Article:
Let me first reveal that subject lines are everywhere—on billboards, in songs and commercials, magazines, news articles, and even everyday conversations. To create your own, all it takes is knowing how to shape it, and the inspiration will start flooding in.

I’ve spent the last three years working in demand generation with one major goal in mind: crack the code on writing the perfect subject line. After hundreds, if not thousands, of subject lines tests, I have boiled it down to these five tips to improve your subject lines and increase your open rates:

1. Front-Load the Important Words

You know that one friend who’s horrible at telling stories? You know, where 15 minutes into telling their story, you begin thinking “Where is this even going? Are we ever going to hear the good part?” And by the time they finally get to the good part, you’ve already checked out. Yeah, some subject lines are just like that—don’t let it be yours.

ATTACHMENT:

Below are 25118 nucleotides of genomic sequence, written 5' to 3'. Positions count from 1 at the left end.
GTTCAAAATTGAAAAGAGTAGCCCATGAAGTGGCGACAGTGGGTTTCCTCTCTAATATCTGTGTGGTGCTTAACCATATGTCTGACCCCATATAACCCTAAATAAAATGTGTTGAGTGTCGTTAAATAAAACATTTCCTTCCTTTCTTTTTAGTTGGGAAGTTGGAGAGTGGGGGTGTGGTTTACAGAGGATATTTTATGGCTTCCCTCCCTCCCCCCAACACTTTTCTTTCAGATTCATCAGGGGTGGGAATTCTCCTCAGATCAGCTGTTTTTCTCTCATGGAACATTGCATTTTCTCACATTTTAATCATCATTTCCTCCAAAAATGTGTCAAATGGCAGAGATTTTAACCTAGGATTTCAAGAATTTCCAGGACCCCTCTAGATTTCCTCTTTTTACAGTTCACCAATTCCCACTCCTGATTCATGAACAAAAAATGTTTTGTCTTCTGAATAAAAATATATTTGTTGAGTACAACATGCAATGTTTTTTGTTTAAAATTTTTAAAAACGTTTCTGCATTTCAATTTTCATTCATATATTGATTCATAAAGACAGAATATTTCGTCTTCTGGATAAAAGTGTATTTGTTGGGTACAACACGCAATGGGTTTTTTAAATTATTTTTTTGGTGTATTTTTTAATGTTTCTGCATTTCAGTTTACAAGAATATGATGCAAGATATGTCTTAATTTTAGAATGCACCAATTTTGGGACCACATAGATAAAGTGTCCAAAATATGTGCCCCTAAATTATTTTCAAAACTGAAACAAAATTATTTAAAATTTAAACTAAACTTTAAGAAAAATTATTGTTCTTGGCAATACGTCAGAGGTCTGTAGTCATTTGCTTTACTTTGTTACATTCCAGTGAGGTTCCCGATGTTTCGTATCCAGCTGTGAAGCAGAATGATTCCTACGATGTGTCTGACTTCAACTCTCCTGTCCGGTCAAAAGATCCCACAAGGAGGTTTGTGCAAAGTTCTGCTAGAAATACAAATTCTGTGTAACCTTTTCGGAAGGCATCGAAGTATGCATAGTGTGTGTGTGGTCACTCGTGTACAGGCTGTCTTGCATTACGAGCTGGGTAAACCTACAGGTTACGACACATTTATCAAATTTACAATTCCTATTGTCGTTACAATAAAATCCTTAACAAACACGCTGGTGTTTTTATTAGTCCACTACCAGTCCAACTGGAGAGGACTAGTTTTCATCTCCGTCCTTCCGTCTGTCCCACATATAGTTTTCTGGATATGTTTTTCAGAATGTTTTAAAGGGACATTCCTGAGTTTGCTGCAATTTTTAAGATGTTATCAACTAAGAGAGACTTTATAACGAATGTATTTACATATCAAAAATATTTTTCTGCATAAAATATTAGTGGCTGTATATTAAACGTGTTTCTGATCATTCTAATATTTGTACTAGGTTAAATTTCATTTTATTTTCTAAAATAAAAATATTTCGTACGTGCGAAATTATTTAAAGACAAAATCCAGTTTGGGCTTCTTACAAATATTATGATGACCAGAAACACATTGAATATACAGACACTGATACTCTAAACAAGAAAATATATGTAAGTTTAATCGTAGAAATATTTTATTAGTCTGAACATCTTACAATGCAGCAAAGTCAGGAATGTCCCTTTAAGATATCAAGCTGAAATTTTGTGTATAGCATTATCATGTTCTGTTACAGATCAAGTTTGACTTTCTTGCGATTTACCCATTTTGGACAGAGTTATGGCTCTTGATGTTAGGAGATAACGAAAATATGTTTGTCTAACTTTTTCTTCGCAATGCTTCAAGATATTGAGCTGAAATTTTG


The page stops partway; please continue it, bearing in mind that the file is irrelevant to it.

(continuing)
People want to know why your email is more important than the thousands of others in their inbox, so put all the important, actionable words in the front of your subject line to entice opens. In other words, get to the point! In my experience, changing the structure of the sentence line to front-load the important keywords has increased open rates by 10-20%.

2. Ask a Question

Effective Email Subject Lines